‘The culture is divided, especially between senior leaders and front-line staff. Genuine concerns are not listened to or taken seriously. People described it as an ‘us and them’ culture.
‘A lack of transparency was described which was felt widely inside and outside the Cinema. Although there have been allegations of a cover-up, we have not found clear evidence of that; rather we have identified negligence and incompetence.
‘The Cinema has made genuine attempts to resolve matters but, in the main, these have been inadequate, delayed and poorly executed – leading to further problems and issues.
The Tyneside Cinema’s Chief Executive Holli Keeble, who announced last month that she would resign from her position
‘The Cinema’s leadership started a journey of professionalisation, but this was insufficient and did not adequately consider the level of support the leadership needed.
‘Ultimately, the Board of Trustees and Senior Leadership Team are accountable and have failed in their duty to protect some of their staff from harm and this has exposed those people to unnecessary hurt, distress and in some cases, long-term mental health issues.’
The report published comments made by former staff. One said; ‘Sexual harassment at the Cinema was well known. Women working there knew who the alleged perpetrators were, and it was common knowledge new female staff would be targeted. It was known that no-one would listen, or nothing would change if they raised it.’
Another said: ‘I was never the victim of sexual harassment but the poor handling of the situation and lack of communication about what was happening, meant that I felt unsafe at work.’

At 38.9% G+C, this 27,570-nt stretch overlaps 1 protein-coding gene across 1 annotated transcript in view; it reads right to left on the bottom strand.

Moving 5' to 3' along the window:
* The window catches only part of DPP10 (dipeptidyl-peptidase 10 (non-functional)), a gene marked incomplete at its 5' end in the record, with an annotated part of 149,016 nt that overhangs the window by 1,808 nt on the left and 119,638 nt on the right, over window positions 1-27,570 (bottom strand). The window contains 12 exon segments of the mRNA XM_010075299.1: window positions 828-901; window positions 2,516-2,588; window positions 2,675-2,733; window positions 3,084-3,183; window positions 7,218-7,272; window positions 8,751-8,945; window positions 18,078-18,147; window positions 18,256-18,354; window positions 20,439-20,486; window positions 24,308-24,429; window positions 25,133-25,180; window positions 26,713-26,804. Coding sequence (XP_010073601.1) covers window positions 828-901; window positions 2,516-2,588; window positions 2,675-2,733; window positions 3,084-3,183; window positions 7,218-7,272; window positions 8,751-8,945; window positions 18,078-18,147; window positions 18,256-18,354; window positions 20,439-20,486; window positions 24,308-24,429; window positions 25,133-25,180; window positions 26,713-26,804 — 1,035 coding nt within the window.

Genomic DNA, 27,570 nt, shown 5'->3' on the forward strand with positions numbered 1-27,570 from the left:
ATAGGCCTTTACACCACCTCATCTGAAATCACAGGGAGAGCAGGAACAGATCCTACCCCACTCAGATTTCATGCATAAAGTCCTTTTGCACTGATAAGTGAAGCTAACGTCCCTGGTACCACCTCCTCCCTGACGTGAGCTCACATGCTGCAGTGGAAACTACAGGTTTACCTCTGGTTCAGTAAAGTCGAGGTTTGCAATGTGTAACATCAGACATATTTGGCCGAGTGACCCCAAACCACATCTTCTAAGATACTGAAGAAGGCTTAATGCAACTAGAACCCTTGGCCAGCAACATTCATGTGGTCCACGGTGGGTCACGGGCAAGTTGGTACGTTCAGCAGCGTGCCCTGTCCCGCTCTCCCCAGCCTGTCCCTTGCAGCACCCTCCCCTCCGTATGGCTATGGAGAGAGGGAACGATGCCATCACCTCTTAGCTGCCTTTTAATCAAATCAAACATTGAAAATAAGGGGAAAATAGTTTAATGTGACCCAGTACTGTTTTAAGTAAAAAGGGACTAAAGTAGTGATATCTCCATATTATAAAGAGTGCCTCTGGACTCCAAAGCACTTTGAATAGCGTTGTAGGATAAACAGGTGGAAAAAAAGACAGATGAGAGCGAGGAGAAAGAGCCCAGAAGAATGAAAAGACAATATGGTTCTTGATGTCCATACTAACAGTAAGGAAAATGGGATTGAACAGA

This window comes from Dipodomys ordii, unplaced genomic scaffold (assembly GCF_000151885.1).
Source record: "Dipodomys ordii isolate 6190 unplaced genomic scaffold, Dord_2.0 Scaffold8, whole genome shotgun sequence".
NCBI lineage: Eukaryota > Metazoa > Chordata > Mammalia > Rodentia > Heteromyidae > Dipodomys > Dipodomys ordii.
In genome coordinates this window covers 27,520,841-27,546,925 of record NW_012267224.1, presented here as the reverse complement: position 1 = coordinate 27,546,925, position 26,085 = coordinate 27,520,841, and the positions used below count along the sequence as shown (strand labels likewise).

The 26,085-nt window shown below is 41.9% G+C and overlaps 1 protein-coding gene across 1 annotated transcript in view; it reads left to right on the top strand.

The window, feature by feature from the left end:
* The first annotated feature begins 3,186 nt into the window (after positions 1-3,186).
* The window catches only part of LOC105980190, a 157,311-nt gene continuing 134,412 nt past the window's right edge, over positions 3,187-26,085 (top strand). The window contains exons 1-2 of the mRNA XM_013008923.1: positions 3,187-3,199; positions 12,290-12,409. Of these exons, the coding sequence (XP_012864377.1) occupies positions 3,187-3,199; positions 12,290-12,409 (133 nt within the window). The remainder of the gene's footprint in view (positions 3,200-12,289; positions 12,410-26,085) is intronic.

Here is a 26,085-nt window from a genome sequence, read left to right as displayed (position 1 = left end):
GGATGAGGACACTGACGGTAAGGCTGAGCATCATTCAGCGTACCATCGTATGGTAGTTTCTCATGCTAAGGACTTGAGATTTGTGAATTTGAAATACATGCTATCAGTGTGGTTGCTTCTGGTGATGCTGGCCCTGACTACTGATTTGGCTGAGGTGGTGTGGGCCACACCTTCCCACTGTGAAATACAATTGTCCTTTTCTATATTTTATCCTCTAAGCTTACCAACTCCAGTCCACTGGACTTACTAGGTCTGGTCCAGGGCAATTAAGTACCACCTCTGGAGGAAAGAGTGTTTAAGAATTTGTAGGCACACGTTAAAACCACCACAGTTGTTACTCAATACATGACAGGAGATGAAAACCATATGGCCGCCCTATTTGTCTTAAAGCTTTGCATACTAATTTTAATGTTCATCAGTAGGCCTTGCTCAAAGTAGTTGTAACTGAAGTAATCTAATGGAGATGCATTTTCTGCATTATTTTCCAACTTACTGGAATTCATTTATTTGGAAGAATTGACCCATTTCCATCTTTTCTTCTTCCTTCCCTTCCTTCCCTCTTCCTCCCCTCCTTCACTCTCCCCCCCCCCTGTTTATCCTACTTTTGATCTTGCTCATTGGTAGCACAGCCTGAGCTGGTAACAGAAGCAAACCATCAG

And a third told the investigation: ‘I have been damaged forever by what has happened to me. If I’m ever sexually harassed at work again, I know the only thing I can do is to leave.’
Another claimed: ‘The ‘boys’ club’ atmosphere seemed to encourage sexist, racist, homophobic, and transphobic comments and jokes.’
The report made recommendations that should be urgently implemented.
- A public apology should be given by the Cinema to all those affected and clear acknowledgement made of the harm and distress caused.
- Some unsafe practices must be stopped immediately.
- Appropriate management action should be taken against some individuals.
- A Zero Tolerance approach to harassment and bullying of any kind should be put in place.
- The Board of Trustees should increase their level of scrutiny and monitoring of management.
- High level HR support should be in place and maintained.
A statement from the Tyneside Cinema said: ‘We are unequivocal in our acceptance of the report; we accept all the findings and conclusions.
‘First and foremost, we apologise profusely to anyone affected currently or previously by the culture and behaviours that have been identified as being systemic at the Cinema over the last seven years.
‘The report makes clear how difficult some of the 100 participants found the experience, and we thank them for their courage in coming forward and bringing the issues to light. No one should work at or visit an organisation where they are either unsafe or feel unsafe.’